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Bulletin of Mathematical Biology

, Volume 76, Issue 9, pp 2122–2143 | Cite as

Modelling the Impact of Marine Reserves on a Population with Depensatory Dynamics

  • Matthew H. Chan
  • Peter S. Kim
Original Article

Abstract

In this study, we use a spatially implicit, stage-structured model to evaluate marine reserve effectiveness for a fish population exhibiting depensatory (strong Allee) effects in its dynamics. We examine the stability and sensitivity of the equilibria of the modelled system with regards to key system parameters and find that for a reasonable set of parameters, populations can be protected from a collapse if a small percentage of the total area is set aside in reserves. Furthermore, the overall abundance of the population is predicted to achieve a maximum at a certain ratio \(A\) of reserve area to fished area, which depends heavily on the other system parameters such as the net export rate of fish from the marine reserves to the fished areas. This finding runs contrary to the contested “equivalence at best” result when comparing fishery management through traditional catch or effort control and management through marine reserves. Lastly, we analyse the problem from a bioeconomics perspective by computing the optimal harvesting policy using Pontryagin’s Maximum Principle, which suggests that the value for \(A\) which maximizes the optimal equilibrium fishery yield also maximizes population abundance when the cost per unit harvest is constant, but can increase substantially when the cost per unit harvest increases with the area being harvested.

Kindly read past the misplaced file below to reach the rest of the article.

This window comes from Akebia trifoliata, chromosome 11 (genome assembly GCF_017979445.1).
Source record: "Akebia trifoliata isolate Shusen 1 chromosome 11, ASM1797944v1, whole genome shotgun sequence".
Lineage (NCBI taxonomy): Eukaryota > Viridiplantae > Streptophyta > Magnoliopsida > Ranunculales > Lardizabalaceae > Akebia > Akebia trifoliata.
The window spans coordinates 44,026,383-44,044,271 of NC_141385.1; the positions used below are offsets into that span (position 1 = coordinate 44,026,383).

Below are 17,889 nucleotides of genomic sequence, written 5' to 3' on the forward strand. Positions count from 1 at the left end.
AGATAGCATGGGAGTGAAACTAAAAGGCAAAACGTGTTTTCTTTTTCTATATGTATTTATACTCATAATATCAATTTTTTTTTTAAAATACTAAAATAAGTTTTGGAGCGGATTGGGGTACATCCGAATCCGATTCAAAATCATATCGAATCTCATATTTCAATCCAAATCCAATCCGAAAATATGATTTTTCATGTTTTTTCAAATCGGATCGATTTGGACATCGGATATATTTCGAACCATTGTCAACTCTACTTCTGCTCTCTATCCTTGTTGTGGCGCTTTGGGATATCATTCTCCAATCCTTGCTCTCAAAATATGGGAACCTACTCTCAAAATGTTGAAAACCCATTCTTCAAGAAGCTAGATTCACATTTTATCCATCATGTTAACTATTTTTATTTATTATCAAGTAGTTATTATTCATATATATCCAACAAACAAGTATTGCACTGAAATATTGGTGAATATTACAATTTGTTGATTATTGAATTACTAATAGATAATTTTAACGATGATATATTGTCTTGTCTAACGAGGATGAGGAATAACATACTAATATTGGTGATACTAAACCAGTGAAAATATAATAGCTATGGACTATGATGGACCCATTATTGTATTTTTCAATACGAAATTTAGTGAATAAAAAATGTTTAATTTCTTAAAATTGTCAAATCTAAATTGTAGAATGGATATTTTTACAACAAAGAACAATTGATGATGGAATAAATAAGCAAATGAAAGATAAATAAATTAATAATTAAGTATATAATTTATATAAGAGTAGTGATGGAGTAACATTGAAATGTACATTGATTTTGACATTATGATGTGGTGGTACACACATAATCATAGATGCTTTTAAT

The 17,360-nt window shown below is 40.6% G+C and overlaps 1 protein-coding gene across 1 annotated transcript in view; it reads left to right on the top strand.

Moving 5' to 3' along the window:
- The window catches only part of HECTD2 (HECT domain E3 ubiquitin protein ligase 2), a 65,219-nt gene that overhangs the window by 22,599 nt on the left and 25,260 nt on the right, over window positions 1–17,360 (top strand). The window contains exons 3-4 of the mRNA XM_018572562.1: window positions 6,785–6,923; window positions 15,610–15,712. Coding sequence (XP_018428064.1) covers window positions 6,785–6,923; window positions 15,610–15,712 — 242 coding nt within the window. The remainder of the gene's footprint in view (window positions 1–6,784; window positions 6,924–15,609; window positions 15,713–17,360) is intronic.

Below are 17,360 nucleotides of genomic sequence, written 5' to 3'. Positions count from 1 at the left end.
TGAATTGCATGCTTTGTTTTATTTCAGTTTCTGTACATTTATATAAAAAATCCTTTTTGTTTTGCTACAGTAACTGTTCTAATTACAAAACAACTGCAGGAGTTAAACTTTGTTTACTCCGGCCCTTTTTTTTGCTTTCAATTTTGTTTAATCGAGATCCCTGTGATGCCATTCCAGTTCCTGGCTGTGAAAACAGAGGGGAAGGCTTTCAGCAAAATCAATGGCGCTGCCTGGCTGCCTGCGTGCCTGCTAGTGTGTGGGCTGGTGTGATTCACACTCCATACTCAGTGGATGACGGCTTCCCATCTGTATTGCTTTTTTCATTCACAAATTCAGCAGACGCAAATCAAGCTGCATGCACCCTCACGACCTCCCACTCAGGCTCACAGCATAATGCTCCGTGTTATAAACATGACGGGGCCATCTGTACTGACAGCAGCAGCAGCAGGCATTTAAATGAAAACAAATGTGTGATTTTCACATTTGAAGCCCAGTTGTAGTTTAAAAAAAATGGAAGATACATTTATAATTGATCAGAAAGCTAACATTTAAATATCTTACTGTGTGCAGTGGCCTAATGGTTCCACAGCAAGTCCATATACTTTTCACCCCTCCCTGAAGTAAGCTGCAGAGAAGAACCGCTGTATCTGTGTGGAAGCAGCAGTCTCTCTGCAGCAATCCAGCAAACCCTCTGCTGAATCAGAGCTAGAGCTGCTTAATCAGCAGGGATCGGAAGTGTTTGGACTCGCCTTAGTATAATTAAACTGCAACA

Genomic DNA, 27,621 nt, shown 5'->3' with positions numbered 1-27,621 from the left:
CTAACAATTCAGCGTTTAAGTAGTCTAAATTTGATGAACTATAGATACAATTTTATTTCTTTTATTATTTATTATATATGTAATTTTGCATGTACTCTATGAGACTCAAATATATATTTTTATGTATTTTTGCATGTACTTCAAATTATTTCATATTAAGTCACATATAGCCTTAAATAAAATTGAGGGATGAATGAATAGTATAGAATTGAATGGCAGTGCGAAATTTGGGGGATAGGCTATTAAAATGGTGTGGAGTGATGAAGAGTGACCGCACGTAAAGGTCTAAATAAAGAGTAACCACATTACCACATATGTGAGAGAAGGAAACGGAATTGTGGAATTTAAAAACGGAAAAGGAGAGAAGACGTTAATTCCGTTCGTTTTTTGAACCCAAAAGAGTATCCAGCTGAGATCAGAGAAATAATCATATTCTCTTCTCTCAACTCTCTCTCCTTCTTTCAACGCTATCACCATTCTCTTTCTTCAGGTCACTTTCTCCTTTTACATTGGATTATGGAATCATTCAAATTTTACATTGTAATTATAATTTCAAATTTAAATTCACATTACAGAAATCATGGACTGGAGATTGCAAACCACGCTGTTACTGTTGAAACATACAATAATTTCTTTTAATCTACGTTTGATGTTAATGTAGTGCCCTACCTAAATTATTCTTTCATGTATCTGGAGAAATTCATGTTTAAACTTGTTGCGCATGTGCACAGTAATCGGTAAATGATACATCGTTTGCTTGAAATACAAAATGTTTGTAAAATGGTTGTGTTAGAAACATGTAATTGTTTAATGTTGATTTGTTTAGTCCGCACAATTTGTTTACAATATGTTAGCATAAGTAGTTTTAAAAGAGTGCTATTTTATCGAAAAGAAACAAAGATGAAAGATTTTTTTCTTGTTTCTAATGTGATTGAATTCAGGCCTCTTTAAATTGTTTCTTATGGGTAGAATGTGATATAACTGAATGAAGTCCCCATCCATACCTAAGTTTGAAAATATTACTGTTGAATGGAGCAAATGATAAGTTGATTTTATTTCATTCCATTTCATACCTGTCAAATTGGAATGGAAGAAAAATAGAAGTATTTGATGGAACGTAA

Keywords

Population dynamics Stage structure Depensation  Strong Allee effect Marine reserve 

Notes

Acknowledgments

The work of MHC was supported by the Australian Postgraduate Award. PSK was supported by the ARC Discovery Early Career Research Award (DE120101113).

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Copyright information

© Society for Mathematical Biology 2014

Authors and Affiliations

  1. 1.School of Mathematics and StatisticsUniversity of SydneySydneyAustralia

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